We all are constantly confronted with the choice of what to believe, and how. Do we believe literally all that the Bible says? And, what does “Literal” mean? Literalism presents us with many challenges and contradictions that are impossible to resolve; so, do we instead believe the scriptures through viewing them as metaphor and allegory? Do we ignore the passages that we see as outmoded, focusing on those that seem more relevant? Or, should we go even farther, perhaps picking and choosing what seems nice from the smorgasbord of other beliefs, traditions, and wisdom that we encounter everywhere in today’s world?

I love what the Author of Hebrews has to say about all of this in this morning’s reading. “Long ago God spoke to our ancestors in many and various ways by the prophets.”  So, it seems plain that there has never been a single voice deciding what is or is not to be believed as part of our faith. The Author of Hebrews is acknowledging that the prophets don’t all agree with each other, often speaking in ways that seem contradictory, or at least are hard to reconcile with other sacred writings, especially when taken literally.  And this is in fact deliberate; since the goal of the prophets was to disrupt conventional wisdom and accepted practice, the very purpose of their words was to challenge our understanding.

Every author of the 66 books in the Protestant Bible see and portray God’s word in different ways, and then there are the 73 books in the Catholic Bible, and the 81 books in the Ethiopian Bible. So, not only is there disagreement between various scriptures within our Protestant Bible, but disagreement between various branches of Christianity as to what scriptures are part of the Bible at all – not to mention the tens of thousands of variations found within the most ancient scriptural texts we have at our disposal. There is no single “right” Bible, and never has been. So, how can there be a single “right” reading of scripture? Therefore, there is no single universal scriptural standard by which we can judge what is “right” to believe, or not.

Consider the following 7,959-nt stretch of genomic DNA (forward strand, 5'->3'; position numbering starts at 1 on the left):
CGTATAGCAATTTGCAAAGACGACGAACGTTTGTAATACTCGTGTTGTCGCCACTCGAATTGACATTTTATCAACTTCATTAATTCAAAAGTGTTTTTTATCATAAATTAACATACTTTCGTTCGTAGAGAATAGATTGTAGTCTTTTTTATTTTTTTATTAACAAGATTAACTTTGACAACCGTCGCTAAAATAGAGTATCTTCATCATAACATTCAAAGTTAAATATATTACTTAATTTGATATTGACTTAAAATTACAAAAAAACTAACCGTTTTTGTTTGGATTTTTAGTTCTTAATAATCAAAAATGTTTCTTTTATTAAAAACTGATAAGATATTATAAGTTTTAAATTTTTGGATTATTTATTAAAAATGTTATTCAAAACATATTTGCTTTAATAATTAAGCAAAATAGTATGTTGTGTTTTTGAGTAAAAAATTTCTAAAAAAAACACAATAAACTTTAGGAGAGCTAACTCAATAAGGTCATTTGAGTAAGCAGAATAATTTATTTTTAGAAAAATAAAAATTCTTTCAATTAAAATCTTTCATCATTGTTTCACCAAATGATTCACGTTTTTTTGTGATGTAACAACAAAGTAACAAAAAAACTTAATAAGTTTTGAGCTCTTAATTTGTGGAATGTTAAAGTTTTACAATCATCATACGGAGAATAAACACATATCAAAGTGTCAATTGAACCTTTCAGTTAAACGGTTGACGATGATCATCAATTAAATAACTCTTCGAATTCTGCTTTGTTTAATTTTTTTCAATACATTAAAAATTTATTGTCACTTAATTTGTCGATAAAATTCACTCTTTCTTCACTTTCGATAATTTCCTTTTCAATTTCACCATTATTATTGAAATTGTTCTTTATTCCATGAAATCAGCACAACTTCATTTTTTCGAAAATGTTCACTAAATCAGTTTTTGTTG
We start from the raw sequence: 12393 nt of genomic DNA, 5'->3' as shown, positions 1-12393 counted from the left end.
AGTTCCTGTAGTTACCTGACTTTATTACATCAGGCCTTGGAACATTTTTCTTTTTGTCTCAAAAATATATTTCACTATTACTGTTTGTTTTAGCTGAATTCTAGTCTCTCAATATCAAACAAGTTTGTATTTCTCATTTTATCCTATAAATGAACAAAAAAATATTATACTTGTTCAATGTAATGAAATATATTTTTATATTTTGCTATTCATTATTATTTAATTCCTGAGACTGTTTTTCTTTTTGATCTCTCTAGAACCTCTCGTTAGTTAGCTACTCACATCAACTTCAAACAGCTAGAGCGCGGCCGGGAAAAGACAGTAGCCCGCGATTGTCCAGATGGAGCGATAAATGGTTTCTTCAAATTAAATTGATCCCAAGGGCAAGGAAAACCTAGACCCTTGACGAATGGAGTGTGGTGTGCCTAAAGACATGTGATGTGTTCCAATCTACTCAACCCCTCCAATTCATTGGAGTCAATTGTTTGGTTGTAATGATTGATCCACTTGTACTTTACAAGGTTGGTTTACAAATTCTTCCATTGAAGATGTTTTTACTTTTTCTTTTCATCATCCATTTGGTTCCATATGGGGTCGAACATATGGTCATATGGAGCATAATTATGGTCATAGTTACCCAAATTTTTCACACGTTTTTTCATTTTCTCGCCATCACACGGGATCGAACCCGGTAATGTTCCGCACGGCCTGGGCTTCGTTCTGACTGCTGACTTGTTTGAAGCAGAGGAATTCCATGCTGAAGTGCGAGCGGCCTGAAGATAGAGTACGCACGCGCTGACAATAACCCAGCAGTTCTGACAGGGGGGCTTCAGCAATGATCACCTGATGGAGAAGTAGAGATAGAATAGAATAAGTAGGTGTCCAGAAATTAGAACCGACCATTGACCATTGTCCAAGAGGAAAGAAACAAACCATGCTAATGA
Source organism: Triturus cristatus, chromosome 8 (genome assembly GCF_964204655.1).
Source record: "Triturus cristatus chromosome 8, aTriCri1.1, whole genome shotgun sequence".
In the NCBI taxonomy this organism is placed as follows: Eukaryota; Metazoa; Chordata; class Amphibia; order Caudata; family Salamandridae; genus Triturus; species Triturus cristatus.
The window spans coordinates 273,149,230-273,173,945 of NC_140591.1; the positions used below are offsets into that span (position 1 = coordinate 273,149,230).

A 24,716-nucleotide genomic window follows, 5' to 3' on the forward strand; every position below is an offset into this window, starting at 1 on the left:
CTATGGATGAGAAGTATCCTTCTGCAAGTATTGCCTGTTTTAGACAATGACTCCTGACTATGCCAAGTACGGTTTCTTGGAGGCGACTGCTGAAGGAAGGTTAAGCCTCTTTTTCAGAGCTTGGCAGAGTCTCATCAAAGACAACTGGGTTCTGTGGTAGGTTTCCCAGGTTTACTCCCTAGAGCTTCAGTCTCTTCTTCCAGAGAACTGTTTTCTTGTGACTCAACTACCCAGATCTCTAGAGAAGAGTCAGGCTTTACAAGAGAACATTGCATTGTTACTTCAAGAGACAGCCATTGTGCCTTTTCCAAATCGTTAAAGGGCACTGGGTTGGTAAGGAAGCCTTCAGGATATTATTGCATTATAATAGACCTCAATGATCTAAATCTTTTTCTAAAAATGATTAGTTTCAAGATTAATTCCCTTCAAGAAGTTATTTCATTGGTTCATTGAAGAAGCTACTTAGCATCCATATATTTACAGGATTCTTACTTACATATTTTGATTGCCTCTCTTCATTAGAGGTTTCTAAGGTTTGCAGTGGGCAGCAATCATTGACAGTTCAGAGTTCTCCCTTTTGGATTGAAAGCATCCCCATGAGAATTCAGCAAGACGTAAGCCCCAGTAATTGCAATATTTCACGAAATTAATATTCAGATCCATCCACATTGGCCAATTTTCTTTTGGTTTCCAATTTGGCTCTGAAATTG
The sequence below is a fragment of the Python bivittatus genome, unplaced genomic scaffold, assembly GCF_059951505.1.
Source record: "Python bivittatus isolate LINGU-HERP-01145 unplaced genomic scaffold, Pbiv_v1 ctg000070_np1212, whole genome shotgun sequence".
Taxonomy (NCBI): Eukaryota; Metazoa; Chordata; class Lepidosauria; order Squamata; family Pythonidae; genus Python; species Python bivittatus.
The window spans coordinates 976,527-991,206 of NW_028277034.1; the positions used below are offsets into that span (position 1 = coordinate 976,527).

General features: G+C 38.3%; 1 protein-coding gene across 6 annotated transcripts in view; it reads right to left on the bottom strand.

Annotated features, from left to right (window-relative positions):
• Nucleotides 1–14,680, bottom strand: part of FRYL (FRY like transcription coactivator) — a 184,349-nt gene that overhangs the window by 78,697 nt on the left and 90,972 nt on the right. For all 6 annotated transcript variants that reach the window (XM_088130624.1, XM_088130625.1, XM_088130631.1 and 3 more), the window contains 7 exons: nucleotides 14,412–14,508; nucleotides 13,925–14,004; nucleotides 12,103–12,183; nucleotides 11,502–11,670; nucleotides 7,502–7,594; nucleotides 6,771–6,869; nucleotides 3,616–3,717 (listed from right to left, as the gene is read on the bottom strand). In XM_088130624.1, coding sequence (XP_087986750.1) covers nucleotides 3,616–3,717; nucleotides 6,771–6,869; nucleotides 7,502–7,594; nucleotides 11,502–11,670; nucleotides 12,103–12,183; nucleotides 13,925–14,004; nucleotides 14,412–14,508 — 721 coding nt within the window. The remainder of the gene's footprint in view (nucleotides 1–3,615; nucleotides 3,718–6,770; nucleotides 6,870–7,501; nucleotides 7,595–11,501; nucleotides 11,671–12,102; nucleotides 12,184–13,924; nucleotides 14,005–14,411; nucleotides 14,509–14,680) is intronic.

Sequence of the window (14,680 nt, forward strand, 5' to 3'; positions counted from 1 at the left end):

But that’s OK, because belief is not about believing the right thing!  We will not be condemned to hell for believing the wrong thing.  Belief is not a certainty that there is a perfect, eternal and unchanging truth upon which all knowledge and all reality depend. (In fact, that belief is a teaching of ancient Greek philosophy, not Judaism.)

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The Tale of Injustice

Back in the mid 1990’s I worked for a well known conservative Christian organization.  All employees of that organization were periodically required to spend a day ministering to those in need, in various ways.  My role in one of those efforts was to be part of a crew that distributed food to those in need.

One of the people that I encountered that day, a very slightly built black woman, lived several blocks away from the place where we were handing out our boxes of food.  The box I gave her was very heavy, so I offered to help her carry it back to her home.  She gratefully accepted.  She said it was only a block or two, so I didn’t worry about telling anyone what I was doing, since I figured I’d be back in just a few minutes.

We chatted as we walked along, she was quite an interesting person – but as we went on, I steadily became more and more nervous,  Here I was, getting further and further away from my team, several blocks, in fact, in the middle of a one of the worst neighborhoods in the Tidewater region of Virginia.  I was the only white anywhere in sight, and a red head at that!  I knew that no one would be looking out for me when it was time to pack up and head back.  So, I was likely to be stranded if I didn’t get back soon.  I felt conspicuous, I felt alone, and I was afraid.

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All Too Silent a Witness

The irony of the watching the famous slow motion chase of OJ Simpson as I stood next to Ben Kinchlow alone in that room struck me as I stood there, and is one I still think of from time to time even now, 20 years later: There I was, a theologically progressive Christian working for a conservative Christian organization, standing next to a man who had once been a black nationalist, heavily influenced by Malcom X; then ordained as a minister in the African Methodist Episcopal church and who was founder of an organization dedicated to helping underprivileged African American kids and a man who for many years had been a prominent member of CBN’s leadership.